Imagine you own a popular coffee chain in Denver that you want to promote. On Monday afternoon, it’s warm and 80 degrees in the city. You run a display ad campaign online that offers Denverites a discount coupon for an iced cold latte, with a searchable map embedded in the ad to show local branches, and a real-time feed from people who have tweeted publicly about your newest flavor. That evening, a cold front rolls over the Rockies. Your ad automatically and dynamically adjusts to present a photo of a hot, steaming cup of hot chocolate in front of a warm fireplace, together with a home delivery number and an offer of free marshmallows.
Creative? Absolutely. Impossible? Hardly. You can do this today using technology from Teracent that we’re working to roll out for our clients who advertise on the Google Content Network or who use DoubleClick Rich Media.
There’s no doubt that advertisers today are increasingly seeking to run campaigns that are highly measurable and relevant to users. That’s one of the benefits of advertising on the Internet. But great ad campaigns are about more than clicks or numbers. The best campaigns are so memorable and effective because they make an emotional bond with us. The very best can engage us, move us and make us feel a connection with the brand that’s being promoted. That’s the real creative genius of advertising.
We traditionally think of TV as the most creative advertising media. But display advertising has the promise of a couple of things that even TV doesn’t have — the ability to dynamically customize ads in infinite ways and the opportunity to enable a true two-way interaction and dialogue with users.
Here are some examples of how creative ads have been used to drive engagement and deliver great results:
- An award-winning rich media ad that was created by Euro RSCG for the new Volvo XC60. In addition to an interactive game, photos and gallery, it incorporated a Twitter feed from the New York Auto show. In just three days, the campaign garnered 170 million impressions, 50,000 clicks and 17,000 hours of brand engagement. No other type of advertising format could have come close in driving this type of conversation with a brand’s potential customers.
- A great campaign for Harley Davidson, created by the agency Overdrive. This ad functions almost like a website — with interactive video, Twitter and Facebook Share functionality, as it invites people to send a “Tribute to the Troops” for Veteran’s Day. Over 280,000 people clicked to watch the video embedded in the ads and more than 18,000 Tributes were sent to troops from this campaign.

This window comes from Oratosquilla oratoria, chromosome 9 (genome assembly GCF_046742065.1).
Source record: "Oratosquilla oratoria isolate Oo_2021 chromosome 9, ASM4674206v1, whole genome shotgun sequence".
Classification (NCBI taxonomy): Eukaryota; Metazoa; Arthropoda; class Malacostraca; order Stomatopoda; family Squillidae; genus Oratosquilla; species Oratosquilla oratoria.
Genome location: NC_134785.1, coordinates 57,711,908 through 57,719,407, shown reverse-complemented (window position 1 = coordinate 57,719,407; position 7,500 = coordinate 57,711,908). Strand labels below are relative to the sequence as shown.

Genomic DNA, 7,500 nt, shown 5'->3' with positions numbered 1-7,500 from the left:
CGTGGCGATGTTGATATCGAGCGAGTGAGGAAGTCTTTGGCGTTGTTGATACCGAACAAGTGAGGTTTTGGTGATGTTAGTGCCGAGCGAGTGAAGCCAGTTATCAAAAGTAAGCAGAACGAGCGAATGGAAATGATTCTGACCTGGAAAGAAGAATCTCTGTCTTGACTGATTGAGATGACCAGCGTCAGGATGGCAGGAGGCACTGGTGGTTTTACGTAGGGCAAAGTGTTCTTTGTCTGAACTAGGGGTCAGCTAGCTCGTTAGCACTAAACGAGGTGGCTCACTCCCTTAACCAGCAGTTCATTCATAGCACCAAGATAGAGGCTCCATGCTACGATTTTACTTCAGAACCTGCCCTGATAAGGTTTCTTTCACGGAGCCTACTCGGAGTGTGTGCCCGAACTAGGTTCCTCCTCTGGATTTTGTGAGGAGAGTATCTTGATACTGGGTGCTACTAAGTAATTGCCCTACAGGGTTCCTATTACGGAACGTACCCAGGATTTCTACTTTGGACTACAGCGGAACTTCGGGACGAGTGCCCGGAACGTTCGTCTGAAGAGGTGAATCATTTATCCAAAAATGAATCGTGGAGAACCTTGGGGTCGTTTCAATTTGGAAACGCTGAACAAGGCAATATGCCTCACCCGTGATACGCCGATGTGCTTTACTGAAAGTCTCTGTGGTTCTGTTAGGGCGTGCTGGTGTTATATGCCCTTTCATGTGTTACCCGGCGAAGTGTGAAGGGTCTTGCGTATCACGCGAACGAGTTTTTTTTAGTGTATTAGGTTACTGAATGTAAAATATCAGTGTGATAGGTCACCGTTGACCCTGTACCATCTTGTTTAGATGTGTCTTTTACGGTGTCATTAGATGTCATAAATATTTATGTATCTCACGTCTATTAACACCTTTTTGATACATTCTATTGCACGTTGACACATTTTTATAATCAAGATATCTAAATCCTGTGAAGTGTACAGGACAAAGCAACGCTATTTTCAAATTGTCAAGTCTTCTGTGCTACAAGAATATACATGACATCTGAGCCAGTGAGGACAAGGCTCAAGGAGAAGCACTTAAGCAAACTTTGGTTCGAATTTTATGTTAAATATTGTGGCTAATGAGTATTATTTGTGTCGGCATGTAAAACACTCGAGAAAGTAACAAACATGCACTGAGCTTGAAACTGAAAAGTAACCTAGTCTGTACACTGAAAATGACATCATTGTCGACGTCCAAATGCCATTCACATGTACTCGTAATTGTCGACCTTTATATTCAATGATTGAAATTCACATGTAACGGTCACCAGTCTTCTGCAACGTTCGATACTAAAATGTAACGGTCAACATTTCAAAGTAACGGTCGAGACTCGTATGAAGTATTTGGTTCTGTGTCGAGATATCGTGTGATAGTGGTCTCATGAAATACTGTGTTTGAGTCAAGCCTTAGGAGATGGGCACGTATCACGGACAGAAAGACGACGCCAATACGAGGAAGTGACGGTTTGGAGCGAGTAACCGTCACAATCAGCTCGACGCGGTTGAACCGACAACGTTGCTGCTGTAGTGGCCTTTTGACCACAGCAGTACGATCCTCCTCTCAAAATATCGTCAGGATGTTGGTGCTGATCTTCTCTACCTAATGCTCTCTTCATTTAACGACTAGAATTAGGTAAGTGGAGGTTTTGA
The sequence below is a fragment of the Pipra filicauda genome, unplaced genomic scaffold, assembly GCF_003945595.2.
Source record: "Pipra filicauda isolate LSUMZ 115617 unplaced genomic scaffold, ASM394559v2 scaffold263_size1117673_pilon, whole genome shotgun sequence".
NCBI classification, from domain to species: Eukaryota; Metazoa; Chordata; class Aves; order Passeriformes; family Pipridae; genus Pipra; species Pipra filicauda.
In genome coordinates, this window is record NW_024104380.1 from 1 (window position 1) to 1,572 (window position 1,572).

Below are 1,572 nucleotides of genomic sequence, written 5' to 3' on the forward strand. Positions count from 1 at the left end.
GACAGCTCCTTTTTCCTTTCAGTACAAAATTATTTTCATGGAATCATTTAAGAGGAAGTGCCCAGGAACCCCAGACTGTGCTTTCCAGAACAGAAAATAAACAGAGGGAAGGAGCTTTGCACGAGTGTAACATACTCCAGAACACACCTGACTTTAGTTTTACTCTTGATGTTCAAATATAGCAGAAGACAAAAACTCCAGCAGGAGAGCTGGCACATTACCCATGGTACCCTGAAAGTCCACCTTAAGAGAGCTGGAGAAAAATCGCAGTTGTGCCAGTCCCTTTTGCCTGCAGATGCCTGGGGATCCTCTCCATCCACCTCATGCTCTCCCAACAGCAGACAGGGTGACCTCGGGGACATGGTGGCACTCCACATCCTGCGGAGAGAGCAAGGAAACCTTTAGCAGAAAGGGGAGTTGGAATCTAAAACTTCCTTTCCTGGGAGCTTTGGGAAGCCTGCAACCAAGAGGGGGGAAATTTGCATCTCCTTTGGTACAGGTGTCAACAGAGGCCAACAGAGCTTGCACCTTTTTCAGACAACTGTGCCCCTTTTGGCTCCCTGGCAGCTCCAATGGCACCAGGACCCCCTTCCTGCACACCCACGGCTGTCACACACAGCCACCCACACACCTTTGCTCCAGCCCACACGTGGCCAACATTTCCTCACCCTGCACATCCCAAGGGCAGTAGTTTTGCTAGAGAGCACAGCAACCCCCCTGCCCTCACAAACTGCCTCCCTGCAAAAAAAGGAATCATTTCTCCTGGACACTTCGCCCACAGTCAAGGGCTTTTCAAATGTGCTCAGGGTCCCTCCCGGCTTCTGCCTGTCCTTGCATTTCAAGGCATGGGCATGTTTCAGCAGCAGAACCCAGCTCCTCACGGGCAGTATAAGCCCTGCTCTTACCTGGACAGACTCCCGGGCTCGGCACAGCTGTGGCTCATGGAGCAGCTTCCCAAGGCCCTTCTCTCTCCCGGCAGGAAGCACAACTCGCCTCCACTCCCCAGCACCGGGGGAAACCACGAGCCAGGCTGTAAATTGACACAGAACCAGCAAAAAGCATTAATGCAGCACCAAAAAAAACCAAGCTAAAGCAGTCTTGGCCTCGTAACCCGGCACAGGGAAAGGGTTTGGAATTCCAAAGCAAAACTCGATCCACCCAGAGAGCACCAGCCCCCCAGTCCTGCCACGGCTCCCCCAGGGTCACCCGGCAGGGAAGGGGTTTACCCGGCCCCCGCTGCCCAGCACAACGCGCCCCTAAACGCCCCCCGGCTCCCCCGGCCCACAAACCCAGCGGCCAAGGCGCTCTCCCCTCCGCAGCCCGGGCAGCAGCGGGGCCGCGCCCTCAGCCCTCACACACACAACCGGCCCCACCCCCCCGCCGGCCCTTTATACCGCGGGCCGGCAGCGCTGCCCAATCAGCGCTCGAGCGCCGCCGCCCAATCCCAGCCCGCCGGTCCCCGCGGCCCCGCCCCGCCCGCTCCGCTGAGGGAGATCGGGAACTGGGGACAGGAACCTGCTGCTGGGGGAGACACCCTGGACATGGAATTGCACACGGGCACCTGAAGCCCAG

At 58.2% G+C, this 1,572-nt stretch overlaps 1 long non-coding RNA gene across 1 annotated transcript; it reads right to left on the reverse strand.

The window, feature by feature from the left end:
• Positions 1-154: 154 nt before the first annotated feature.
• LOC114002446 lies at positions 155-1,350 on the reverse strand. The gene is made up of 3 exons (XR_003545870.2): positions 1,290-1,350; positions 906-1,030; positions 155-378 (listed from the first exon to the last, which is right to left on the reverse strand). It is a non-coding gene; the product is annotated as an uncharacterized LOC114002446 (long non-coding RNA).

Some in our industry have asked why we aren’t seeing more creative display ad campaigns like these. In our view, it’s definitely not because of a lack of creativity or an unwillingness to experiment. The problem to date has been the lack of tools and technologies necessary to do this at scale across the Internet.
It takes hard work to create, serve and measure the impact of these ads. Under the hood, there’s a lot of technology that needs to come together for them to work seamlessly. Take the Harley Davidson ad: It contains dozens of complex creative elements, integrations with various technologies like Flash, numerous APIs, Twitter and Facebook, and multiple parties involved in its creation and delivery — from the creative agency, to teams at Google, through to the ad operations teams at the publisher. You could spend hundreds or thousands of hours building out creative concepts and ads like this, but ultimately only run them on a few sites because the customization takes so much time to implement across the web.
We believe that technology, by streamlining and eliminating some of the hard work involved, and by offering new creative possibilities, can be a great enabler of more creative ads.
What if it were seamless to serve and run highly creative ad units — not just on one site, but on thousands of sites, and also in videos and on mobile phones? What if it were simpler to incorporate social features in the ad creative itself — such as letting people endorse and spread particular ads or campaigns to their friends? What if you could serve video ads that included simple tools in the ad creative itself that allowed users to easily make their own mashups of your ad, and post and share them with friends?
And what if you could make a few different creative elements for an ad, and then have them dynamically chosen, depending on factors like where the ad’s shown, product availability, time of day and any other variable you choose — just like the coffee ad I mentioned at the start? That way, agencies and advertisers would be able to spend their time building out their creative concepts and ads, and technology can multiply the impact by running it on thousands of sites with millions of variations for every website and user.
Technology is evolving rapidly and will help facilitate all of this in the months and years ahead. What about imagining what might be possible on your phone in a few years? Let’s say you’re walking down the street, using an augmented reality app on your mobile phone to see what’s interesting around you. In your viewfinder, you see a billboard for a great product — basketball shoes. Using image recognition, the app could recognize that it’s a billboard for a particular shoe brand, show an expandable ad for that brand, let you choose to watch a video of one of their shoes in action, display all the nearest stores on an accompanying map, and include a way for you to order a shoe and pick it up on your way home from work.
That’s just one example of what one day will be possible in the world of display advertising. It’s the goal of our display advertising efforts to produce the tools and technologies to allow for this type of unbridled creativity at a grand scale.
Posted by Neal Mohan, Vice President of Product Management